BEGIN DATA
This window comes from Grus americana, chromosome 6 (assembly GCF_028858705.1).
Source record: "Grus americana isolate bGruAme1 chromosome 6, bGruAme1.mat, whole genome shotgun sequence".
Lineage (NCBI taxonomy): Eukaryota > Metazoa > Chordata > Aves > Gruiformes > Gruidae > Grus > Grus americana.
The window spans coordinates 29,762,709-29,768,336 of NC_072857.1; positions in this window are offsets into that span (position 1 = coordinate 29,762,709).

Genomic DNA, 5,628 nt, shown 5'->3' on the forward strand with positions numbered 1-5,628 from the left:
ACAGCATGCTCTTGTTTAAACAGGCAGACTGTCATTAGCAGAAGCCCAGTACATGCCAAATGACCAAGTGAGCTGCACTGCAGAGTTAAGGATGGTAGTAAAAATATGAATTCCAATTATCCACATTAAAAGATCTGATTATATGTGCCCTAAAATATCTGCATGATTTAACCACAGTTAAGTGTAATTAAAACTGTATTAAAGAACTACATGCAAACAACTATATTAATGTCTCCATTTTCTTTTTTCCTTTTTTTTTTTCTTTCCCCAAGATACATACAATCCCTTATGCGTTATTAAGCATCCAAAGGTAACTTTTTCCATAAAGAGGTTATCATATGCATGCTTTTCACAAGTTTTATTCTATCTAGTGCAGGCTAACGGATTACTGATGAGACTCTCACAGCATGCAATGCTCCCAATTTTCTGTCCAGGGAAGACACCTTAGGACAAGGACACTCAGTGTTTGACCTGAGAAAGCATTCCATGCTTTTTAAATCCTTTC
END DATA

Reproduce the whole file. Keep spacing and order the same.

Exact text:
This window comes from Grus americana, chromosome 6 (assembly GCF_028858705.1).
Source record: "Grus americana isolate bGruAme1 chromosome 6, bGruAme1.mat, whole genome shotgun sequence".
Lineage (NCBI taxonomy): Eukaryota > Metazoa > Chordata > Aves > Gruiformes > Gruidae > Grus > Grus americana.
The window spans coordinates 29,762,709-29,768,336 of NC_072857.1; positions in this window are offsets into that span (position 1 = coordinate 29,762,709).

Genomic DNA, 5,628 nt, shown 5'->3' on the forward strand with positions numbered 1-5,628 from the left:
ACAGCATGCTCTTGTTTAAACAGGCAGACTGTCATTAGCAGAAGCCCAGTACATGCCAAATGACCAAGTGAGCTGCACTGCAGAGTTAAGGATGGTAGTAAAAATATGAATTCCAATTATCCACATTAAAAGATCTGATTATATGTGCCCTAAAATATCTGCATGATTTAACCACAGTTAAGTGTAATTAAAACTGTATTAAAGAACTACATGCAAACAACTATATTAATGTCTCCATTTTCTTTTTTCCTTTTTTTTTTTCTTTCCCCAAGATACATACAATCCCTTATGCGTTATTAAGCATCCAAAGGTAACTTTTTCCATAAAGAGGTTATCATATGCATGCTTTTCACAAGTTTTATTCTATCTAGTGCAGGCTAACGGATTACTGATGAGACTCTCACAGCATGCAATGCTCCCAATTTTCTGTCCAGGGAAGACACCTTAGGACAAGGACACTCAGTGTTTGACCTGAGAAAGCATTCCATGCTTTTTAAATCCTTTC